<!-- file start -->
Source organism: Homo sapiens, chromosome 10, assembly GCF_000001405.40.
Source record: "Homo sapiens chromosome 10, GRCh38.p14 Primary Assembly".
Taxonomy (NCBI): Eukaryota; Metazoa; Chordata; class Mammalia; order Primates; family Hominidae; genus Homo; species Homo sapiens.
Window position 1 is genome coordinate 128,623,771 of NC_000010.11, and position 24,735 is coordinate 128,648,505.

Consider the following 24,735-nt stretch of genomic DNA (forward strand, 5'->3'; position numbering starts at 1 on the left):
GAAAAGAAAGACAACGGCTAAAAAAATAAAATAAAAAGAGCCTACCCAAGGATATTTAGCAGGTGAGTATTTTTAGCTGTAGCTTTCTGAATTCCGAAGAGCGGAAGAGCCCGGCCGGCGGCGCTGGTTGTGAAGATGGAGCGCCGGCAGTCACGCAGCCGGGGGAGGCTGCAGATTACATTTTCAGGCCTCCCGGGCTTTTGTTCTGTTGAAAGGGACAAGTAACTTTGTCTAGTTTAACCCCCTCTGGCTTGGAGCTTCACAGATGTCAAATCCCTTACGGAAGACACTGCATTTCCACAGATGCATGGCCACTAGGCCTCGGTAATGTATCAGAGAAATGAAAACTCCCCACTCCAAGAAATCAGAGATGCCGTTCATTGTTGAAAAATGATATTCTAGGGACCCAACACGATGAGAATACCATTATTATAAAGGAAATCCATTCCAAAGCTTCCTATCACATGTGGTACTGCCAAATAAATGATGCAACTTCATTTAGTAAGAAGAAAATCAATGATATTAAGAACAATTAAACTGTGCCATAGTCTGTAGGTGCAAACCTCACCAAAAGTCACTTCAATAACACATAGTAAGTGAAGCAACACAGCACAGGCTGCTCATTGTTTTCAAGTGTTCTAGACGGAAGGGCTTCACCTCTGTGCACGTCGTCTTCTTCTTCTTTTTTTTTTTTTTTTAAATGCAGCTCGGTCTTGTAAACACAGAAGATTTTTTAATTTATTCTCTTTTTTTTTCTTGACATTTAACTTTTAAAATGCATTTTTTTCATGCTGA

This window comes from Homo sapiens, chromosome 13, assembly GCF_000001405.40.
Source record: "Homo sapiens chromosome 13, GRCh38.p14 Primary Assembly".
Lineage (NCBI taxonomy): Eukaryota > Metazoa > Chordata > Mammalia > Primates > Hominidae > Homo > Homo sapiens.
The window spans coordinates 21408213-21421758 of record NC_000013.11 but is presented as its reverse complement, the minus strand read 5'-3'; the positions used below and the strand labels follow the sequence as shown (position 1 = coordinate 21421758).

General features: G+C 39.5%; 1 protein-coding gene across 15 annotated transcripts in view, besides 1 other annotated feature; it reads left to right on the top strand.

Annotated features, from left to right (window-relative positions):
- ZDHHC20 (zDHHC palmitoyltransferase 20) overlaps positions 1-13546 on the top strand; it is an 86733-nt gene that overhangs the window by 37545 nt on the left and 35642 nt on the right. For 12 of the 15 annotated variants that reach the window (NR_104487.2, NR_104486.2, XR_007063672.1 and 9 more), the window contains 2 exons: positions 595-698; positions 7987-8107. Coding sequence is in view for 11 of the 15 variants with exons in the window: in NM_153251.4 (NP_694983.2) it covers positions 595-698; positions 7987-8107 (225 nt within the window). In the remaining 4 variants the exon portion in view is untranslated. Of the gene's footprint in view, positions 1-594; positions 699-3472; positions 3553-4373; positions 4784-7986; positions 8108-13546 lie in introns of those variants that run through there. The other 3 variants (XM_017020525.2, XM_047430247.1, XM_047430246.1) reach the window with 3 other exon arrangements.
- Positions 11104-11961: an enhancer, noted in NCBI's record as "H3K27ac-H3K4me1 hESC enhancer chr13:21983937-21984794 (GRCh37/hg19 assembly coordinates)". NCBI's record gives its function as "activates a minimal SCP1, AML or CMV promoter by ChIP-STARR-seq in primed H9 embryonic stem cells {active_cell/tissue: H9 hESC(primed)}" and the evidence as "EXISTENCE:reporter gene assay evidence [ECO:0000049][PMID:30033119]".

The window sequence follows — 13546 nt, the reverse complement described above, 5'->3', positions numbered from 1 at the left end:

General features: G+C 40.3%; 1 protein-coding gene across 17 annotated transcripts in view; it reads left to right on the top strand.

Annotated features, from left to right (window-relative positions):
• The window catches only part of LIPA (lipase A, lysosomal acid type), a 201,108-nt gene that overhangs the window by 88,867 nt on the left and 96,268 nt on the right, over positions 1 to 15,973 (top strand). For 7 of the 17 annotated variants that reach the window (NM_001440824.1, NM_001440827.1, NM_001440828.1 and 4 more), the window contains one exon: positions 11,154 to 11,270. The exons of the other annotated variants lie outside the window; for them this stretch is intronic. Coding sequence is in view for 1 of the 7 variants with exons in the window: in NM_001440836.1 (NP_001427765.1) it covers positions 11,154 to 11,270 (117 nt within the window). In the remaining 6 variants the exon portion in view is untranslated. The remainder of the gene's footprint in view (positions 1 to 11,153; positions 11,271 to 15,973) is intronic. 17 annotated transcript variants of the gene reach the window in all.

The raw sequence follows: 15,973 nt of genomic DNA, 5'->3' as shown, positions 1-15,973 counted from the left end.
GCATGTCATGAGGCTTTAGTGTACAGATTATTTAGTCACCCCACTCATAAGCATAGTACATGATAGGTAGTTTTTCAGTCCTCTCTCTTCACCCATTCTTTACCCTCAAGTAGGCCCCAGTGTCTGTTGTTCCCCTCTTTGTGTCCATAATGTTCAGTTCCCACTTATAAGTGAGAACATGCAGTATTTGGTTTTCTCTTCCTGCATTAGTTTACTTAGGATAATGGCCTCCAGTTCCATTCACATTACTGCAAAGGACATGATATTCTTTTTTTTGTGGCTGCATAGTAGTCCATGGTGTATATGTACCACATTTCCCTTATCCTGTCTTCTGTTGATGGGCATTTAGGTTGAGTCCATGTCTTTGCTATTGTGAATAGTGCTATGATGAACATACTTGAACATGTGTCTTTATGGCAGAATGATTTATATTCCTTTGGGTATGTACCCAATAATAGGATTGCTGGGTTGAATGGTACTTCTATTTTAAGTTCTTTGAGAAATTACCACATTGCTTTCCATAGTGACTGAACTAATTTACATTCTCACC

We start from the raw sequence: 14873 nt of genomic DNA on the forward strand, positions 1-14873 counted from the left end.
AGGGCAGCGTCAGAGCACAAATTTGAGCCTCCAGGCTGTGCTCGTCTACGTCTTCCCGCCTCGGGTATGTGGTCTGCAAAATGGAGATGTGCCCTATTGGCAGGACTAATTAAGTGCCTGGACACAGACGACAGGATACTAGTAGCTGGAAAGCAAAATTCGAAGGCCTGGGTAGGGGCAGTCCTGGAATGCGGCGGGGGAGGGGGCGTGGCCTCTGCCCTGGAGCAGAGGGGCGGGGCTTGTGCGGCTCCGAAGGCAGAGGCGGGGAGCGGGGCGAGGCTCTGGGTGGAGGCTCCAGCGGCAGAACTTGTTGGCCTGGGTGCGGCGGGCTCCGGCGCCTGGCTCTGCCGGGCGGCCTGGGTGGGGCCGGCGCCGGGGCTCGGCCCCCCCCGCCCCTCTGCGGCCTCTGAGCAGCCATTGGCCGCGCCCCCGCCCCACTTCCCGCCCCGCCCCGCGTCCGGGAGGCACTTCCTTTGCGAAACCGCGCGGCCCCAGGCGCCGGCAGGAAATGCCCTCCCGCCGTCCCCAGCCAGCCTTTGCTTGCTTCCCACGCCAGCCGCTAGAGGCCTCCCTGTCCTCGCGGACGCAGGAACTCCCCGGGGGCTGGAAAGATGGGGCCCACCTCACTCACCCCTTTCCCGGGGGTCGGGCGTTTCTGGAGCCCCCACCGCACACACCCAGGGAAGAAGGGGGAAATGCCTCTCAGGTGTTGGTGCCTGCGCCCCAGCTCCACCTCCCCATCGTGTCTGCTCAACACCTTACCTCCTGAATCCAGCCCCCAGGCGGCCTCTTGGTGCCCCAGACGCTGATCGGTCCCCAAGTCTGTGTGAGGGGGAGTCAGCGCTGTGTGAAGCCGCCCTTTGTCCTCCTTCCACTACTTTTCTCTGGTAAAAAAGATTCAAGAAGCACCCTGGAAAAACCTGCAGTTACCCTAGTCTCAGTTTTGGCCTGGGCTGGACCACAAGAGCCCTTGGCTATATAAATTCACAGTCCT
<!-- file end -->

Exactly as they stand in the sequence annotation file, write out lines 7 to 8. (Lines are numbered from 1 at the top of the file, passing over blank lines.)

This window comes from Homo sapiens, chromosome 13, assembly GCF_000001405.40.
Source record: "Homo sapiens chromosome 13, GRCh38.p14 Primary Assembly".